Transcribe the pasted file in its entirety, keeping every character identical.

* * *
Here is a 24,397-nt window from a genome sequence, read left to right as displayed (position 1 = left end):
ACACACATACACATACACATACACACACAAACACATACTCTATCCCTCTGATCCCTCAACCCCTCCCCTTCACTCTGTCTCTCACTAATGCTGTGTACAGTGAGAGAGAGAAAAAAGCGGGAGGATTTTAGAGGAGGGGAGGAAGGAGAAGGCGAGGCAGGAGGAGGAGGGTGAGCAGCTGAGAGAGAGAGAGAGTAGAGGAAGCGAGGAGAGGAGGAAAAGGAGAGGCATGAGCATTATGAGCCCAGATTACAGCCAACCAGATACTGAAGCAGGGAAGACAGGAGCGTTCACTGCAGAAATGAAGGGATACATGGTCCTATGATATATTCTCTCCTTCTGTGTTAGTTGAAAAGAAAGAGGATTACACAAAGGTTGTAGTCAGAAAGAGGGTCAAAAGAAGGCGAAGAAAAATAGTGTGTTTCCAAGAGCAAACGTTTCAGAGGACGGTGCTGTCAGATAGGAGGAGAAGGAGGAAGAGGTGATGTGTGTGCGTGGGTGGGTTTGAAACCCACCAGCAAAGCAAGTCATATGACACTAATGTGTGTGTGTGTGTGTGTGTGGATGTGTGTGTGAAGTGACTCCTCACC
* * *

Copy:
Here is a 24,397-nt window from a genome sequence, read left to right as displayed (position 1 = left end):
ACACACATACACATACACATACACACACAAACACATACTCTATCCCTCTGATCCCTCAACCCCTCCCCTTCACTCTGTCTCTCACTAATGCTGTGTACAGTGAGAGAGAGAAAAAAGCGGGAGGATTTTAGAGGAGGGGAGGAAGGAGAAGGCGAGGCAGGAGGAGGAGGGTGAGCAGCTGAGAGAGAGAGAGAGTAGAGGAAGCGAGGAGAGGAGGAAAAGGAGAGGCATGAGCATTATGAGCCCAGATTACAGCCAACCAGATACTGAAGCAGGGAAGACAGGAGCGTTCACTGCAGAAATGAAGGGATACATGGTCCTATGATATATTCTCTCCTTCTGTGTTAGTTGAAAAGAAAGAGGATTACACAAAGGTTGTAGTCAGAAAGAGGGTCAAAAGAAGGCGAAGAAAAATAGTGTGTTTCCAAGAGCAAACGTTTCAGAGGACGGTGCTGTCAGATAGGAGGAGAAGGAGGAAGAGGTGATGTGTGTGCGTGGGTGGGTTTGAAACCCACCAGCAAAGCAAGTCATATGACACTAATGTGTGTGTGTGTGTGTGTGTGGATGTGTGTGTGAAGTGACTCCTCACC